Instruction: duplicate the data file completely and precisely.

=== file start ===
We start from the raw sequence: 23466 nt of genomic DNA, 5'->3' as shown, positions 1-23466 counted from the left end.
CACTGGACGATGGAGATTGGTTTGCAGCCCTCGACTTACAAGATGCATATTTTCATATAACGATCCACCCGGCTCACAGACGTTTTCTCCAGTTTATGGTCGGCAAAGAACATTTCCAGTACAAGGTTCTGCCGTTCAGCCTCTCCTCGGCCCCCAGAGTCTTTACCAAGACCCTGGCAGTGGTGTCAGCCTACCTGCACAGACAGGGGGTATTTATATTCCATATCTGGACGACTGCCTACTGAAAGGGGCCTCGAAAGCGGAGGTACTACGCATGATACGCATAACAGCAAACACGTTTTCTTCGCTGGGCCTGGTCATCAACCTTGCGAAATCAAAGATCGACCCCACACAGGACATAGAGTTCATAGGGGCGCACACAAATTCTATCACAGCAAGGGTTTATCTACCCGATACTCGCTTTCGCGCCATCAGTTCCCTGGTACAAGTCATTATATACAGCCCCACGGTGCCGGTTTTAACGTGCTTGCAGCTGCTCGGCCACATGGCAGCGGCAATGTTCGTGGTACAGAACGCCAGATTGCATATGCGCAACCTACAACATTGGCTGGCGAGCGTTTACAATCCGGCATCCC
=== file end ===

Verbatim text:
We start from the raw sequence: 23466 nt of genomic DNA, 5'->3' as shown, positions 1-23466 counted from the left end.
CACTGGACGATGGAGATTGGTTTGCAGCCCTCGACTTACAAGATGCATATTTTCATATAACGATCCACCCGGCTCACAGACGTTTTCTCCAGTTTATGGTCGGCAAAGAACATTTCCAGTACAAGGTTCTGCCGTTCAGCCTCTCCTCGGCCCCCAGAGTCTTTACCAAGACCCTGGCAGTGGTGTCAGCCTACCTGCACAGACAGGGGGTATTTATATTCCATATCTGGACGACTGCCTACTGAAAGGGGCCTCGAAAGCGGAGGTACTACGCATGATACGCATAACAGCAAACACGTTTTCTTCGCTGGGCCTGGTCATCAACCTTGCGAAATCAAAGATCGACCCCACACAGGACATAGAGTTCATAGGGGCGCACACAAATTCTATCACAGCAAGGGTTTATCTACCCGATACTCGCTTTCGCGCCATCAGTTCCCTGGTACAAGTCATTATATACAGCCCCACGGTGCCGGTTTTAACGTGCTTGCAGCTGCTCGGCCACATGGCAGCGGCAATGTTCGTGGTACAGAACGCCAGATTGCATATGCGCAACCTACAACATTGGCTGGCGAGCGTTTACAATCCGGCATCCC